The NY Times' ice breaker with President Bush

A light moment did not go over well when President Bush convened a high-level meeting in 2005 to quash a New York Times story

"President came in. Mr. Sulzberger tried to break the ice. No ice was broken."

That's how General Michael Hayden recalls a tense meeting in late 2005 in the Oval Office. President George W. Bush had asked New York Times publisher Arthur Sulzberger, Jr. to the White House in order to pressure the paper not to publish an article about the government's secret "warrantless wiretapping" program.

Hayden, then head of the National Security Agency, and the Times Executive Editor Bill Keller both recall that Sulzberger tried to break the ice with a bit of wit. As you'll hear in this clip, the president was not in the mood to laugh.

The Bush administration and the Times had been down this road before, as Lesley Stahl reports in her 60 Minutes story "The War on Leaks." The previous year, the president's advisors had convinced The Times that the story would be a threat to national security, and the piece wasn't published.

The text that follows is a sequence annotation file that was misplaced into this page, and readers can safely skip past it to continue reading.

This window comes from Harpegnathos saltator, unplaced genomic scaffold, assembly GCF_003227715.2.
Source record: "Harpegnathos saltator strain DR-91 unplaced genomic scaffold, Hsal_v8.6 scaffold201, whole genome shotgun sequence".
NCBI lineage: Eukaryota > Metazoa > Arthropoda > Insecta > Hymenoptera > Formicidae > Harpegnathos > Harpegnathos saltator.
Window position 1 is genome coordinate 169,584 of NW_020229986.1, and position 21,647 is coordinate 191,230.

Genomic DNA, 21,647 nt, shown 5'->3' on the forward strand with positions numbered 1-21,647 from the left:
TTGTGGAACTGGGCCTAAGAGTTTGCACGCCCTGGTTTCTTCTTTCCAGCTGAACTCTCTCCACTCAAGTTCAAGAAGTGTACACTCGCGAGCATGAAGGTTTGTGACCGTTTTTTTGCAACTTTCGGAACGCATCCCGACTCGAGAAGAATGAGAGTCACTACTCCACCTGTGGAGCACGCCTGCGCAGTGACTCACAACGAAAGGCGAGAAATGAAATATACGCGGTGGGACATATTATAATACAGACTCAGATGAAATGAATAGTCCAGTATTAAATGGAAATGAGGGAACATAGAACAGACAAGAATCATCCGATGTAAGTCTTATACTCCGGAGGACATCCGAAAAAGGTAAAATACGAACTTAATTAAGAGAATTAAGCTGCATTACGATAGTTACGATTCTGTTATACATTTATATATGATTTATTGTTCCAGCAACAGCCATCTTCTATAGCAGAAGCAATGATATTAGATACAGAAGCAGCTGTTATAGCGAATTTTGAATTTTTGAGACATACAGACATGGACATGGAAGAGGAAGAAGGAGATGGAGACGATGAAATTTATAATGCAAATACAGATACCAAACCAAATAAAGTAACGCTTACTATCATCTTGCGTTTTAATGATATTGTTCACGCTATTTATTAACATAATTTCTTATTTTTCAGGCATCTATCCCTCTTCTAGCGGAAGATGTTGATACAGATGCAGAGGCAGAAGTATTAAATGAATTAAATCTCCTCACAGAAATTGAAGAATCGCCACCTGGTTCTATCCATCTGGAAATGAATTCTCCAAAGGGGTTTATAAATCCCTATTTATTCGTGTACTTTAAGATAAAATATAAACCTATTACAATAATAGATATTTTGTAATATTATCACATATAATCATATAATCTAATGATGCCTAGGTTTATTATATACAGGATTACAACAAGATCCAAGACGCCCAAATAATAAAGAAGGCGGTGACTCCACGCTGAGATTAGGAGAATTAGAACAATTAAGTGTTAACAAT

This time around, however, the Times had more confidence in its story, and the article went to press on December 16, 2005.

Two years earlier, a different New York Times piece had brought Jill Abramson, then Washington, D.C. bureau chief, to the White House. "We were summoned," Abramson tells Stahl, to discuss the newspaper's investigation of a covert CIA operation in Iran called "Merlin."

Abramson recalls that her 2003 one-on-one meeting with National Security Advisor Condoleezza Rice was, at times, "surreal," with Rice reading, from her notes, the multiple dangers the story could pose to national security.

In the end, and for a "variety of factors," Abramson says, the Times didn't run the Merlin story. Risen included it in his 2006 book "State of War," and as a result, he has been subpoenaed to reveal his sources, as Stahl reports in "The War on Leaks."

Editor's notes: "State of War" is published by Simon & Schuster, which is owned by CBS.

Photo of Bill Keller courtesy the New York Times.